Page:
“Certainly any major development with a life span of say 30-40 years will need to assess the impacts of potential global warming,” Croasdale told an engineering conference in 1991. “This is particularly true of Arctic and offshore projects in Canada, where warming will clearly affect sea ice, icebergs, permafrost and sea levels.”

Between 1986 and 1992, Croasdale’s team looked at both the positive and negative effects that a warming Arctic would have on oil operations, reporting its findings to Exxon headquarters in Houston and New Jersey.

The good news for Exxon, he told an audience of academics and government researchers in 1992, was that “potential global warming can only help lower exploration and development costs” in the Beaufort Sea.

But, he added, it also posed hazards, including higher sea levels and bigger waves, which could damage the company’s existing and future coastal and offshore infrastructure, including drilling platforms, artificial islands, processing plants and pump stations. And a thawing earth could be troublesome for those facilities as well as pipelines.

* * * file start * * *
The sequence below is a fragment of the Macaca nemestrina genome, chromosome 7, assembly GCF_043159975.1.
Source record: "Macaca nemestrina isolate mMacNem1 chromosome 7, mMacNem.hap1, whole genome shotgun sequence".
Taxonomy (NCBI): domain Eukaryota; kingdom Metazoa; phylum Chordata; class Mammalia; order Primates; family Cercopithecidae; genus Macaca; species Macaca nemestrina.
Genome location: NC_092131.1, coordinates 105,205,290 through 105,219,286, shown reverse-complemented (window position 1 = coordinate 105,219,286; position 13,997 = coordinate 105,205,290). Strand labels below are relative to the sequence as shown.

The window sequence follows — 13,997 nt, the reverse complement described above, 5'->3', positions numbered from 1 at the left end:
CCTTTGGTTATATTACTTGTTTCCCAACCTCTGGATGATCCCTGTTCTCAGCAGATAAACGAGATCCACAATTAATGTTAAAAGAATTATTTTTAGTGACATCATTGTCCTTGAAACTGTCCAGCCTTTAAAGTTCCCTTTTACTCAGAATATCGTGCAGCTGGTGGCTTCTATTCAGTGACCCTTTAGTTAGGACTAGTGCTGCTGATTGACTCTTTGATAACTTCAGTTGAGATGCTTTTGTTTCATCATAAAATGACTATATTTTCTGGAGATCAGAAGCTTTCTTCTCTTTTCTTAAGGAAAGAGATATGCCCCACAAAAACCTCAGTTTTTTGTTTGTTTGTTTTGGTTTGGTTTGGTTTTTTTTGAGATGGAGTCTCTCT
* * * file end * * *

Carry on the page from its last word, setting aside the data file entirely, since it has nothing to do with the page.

6 Responses to “The Way of the Fool: Ignoring Climate in Infrastructure”

  1. Speaking of large air-conditioning units, another consideration is how they hold up against the increasing strength of winds and ever more intense storms. Where I worked at a large defense contractor near Fort Worth, a sudden downdraft blew one of the A/C units off the top of the building, taking with it a gas pipe, and we had to evacuate. Fortunately, nothing caught fire.

    Fort Worth is in tornado alley. Yet, I saw no attempt to construct buildings that could survive tornadoes.

    Furthermore, where I worked, the bathrooms were the only storm shelters, and since they were few and far between and could hold only a small fraction of the employees, we were instructed that in the event of a tornado we were to go out to the main hallway, which was along the side wall of the building, and gather against the concrete brick wall. These concrete brick walls are famous for collapsing on people during tornadoes. And, to top it off, there was nothing between our heads and the roof of the building, except for the wires, pipes, and ducts that would rain down on us in the event the roof blew away.